Article Text

PDF
P47 The influence of muscle mass in the assessment of lower limb strength in copd
  1. R Trethewey1,
  2. D Esliger1,
  3. E Petherick1,
  4. R Evans2,
  5. N Greening3,
  6. B James4,
  7. A Kingsnorth1,
  8. M Morgan2,
  9. M Orme1,
  10. S Singh2,
  11. L Sherar3,
  12. N Toms2,
  13. M Steiner2
  1. 1NCSEM, Loughborough University, Loughborough, UK
  2. 2Respiratory Biomedical Research Unit, Glenfield Hospital, Leicester, UK
  3. 3Institute of Lung Health, Leicester, UK
  4. 4Leicester University, Leicester, UK

Abstract

Introduction and objectives Lower limb muscle strength measured by Quadriceps Maximal Voluntary Contraction (QMVC) provides valuable functional and prognostic information in people with COPD. Reference equations providing normal values for QMVC have been reported, some requiring measurement of muscle mass. It is unclear whether including muscle mass in the calculation significantly alters predicted values in COPD. We addressed this question by deriving reference equations for QMVC with and without the inclusion of whole body assessment of muscle mass in a cohort of healthy volunteers and subsequently comparing QMVC assessment using these reference equations in two separate cohorts of patients with COPD.

Methods Prediction equations were derived through multiple linear regression in a healthy control (HC) group. Age, gender, height and weight were inputted into the first model (FFM– model) and fat-free mass (FFM) added for the other (FFM+ model). The prediction equations were then applied to a Primary Care COPD (PCC) group and Complex Care COPD (CCC) group of patients where percentage predicted values were calculated and weakness determined using a threshold of the lower limit of normal.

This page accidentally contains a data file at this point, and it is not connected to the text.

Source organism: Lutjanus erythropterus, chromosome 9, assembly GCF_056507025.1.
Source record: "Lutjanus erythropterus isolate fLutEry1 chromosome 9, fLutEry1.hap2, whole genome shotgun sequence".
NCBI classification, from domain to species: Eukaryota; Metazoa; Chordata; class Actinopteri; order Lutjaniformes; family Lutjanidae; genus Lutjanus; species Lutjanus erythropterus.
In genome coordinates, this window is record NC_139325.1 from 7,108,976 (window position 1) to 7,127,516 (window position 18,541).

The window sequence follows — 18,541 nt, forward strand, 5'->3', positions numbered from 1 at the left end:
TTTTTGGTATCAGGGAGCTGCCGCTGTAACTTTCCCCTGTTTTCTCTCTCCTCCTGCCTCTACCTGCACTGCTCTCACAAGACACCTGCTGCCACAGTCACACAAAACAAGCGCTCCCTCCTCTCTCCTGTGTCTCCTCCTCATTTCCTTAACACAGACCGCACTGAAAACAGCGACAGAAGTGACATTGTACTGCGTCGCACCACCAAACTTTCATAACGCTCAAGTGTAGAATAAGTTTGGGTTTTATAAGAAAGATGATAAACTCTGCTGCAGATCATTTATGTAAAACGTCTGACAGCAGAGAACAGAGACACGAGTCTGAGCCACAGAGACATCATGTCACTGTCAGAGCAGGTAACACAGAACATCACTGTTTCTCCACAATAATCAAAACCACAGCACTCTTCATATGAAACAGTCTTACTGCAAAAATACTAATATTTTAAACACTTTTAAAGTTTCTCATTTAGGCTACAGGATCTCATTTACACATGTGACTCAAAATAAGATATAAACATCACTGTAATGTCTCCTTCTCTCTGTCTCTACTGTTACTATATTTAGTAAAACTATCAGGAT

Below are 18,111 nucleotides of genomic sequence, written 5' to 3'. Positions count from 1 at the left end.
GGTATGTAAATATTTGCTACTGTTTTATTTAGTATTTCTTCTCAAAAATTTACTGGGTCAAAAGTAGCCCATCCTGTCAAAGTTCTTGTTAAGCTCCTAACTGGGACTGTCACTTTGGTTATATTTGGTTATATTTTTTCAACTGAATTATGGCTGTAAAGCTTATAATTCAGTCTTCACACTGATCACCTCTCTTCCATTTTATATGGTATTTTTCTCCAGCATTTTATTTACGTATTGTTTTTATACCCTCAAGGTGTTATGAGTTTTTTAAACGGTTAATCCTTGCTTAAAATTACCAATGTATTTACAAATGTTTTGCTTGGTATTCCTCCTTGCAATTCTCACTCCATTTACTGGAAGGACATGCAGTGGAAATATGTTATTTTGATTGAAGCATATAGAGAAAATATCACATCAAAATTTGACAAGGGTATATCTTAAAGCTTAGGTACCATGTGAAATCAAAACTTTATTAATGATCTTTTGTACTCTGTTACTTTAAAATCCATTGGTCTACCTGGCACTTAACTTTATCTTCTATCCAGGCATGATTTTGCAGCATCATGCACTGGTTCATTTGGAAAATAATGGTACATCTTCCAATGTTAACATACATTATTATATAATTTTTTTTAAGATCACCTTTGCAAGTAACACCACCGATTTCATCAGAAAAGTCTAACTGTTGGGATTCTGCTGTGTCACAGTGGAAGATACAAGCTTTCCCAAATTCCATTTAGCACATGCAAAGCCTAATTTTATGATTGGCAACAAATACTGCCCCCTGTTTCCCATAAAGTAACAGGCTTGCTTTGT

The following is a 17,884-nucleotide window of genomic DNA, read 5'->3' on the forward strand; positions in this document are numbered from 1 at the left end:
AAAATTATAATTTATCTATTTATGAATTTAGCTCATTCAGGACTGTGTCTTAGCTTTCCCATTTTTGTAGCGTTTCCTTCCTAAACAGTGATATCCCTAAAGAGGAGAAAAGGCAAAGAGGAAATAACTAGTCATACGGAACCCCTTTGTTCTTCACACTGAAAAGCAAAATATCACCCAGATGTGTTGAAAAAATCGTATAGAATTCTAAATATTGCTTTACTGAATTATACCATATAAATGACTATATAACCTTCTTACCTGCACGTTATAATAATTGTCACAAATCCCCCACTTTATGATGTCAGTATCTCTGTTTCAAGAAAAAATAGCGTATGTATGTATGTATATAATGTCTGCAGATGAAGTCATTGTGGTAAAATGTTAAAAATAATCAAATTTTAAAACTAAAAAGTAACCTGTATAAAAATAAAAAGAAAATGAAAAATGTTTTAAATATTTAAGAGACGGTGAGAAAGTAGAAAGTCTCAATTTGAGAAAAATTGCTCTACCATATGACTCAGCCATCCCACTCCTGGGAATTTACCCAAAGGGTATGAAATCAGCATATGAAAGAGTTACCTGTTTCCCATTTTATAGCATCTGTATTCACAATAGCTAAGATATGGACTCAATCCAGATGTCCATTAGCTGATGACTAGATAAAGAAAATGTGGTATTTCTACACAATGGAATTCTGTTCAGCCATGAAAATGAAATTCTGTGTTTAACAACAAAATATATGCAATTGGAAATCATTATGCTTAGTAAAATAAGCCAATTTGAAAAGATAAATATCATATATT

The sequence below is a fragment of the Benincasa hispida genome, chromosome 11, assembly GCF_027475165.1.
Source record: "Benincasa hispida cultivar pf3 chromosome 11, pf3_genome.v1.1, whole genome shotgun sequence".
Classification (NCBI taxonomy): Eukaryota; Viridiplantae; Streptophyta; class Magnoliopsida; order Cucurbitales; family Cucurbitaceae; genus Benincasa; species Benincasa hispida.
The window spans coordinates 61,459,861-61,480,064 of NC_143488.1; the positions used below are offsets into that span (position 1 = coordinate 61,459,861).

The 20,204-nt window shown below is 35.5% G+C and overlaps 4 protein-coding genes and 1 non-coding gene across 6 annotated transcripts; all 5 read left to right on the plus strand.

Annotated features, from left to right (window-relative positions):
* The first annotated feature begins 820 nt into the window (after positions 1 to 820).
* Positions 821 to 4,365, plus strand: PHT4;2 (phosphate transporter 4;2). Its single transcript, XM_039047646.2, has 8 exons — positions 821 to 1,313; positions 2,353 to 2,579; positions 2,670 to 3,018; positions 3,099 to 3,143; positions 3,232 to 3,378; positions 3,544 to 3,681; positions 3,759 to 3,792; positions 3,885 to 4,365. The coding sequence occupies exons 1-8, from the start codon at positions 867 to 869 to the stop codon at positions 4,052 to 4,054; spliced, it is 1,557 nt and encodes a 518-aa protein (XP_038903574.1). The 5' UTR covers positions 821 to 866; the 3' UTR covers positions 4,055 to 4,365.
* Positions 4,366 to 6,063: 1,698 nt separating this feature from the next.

Results 175 HC subjects (median (IQR) age: 54 (14) years, 31% male) were recruited. The PCC group comprised 87 patients (median (IQR) age: 68 (9) years, 71% male, FEV1 62 (20)% predicted) and the CCC group 189 patients (median (IQR) 66 (12) years, 57% male, FEV1: 29 (16)% predicted).

Prediction values for the HC and PCC were similar between the FFM– and FFM+ models as shown in the table. In the CCC percentage predicted values were lower and there were 11.9% more classed as weak by the FFM– model compared to the FFM+ model.

Abstract P47 Table 1

QMVC values expressed as percent predicted values and number classed as weak using the FFM− and FFM+ models for the COPD cohorts

Conclusion The inclusion of fat-free mass did not significantly alter prediction of muscle weakness in the healthy cohort. In the COPD cohorts, including FFM in the model altered the proportion classified as having muscle weakness, most notably in the CCC cohort. This is likely to be due to a higher prevalence of muscle wasting in this population which resulted in an underestimate of predicted strength when muscle mass is included in the model.

Statistics from Altmetric.com

Request permissions

If you wish to reuse any or all of this article please use the link below which will take you to the Copyright Clearance Center’s RightsLink service. You will be able to get a quick price and instant permission to reuse the content in many different ways.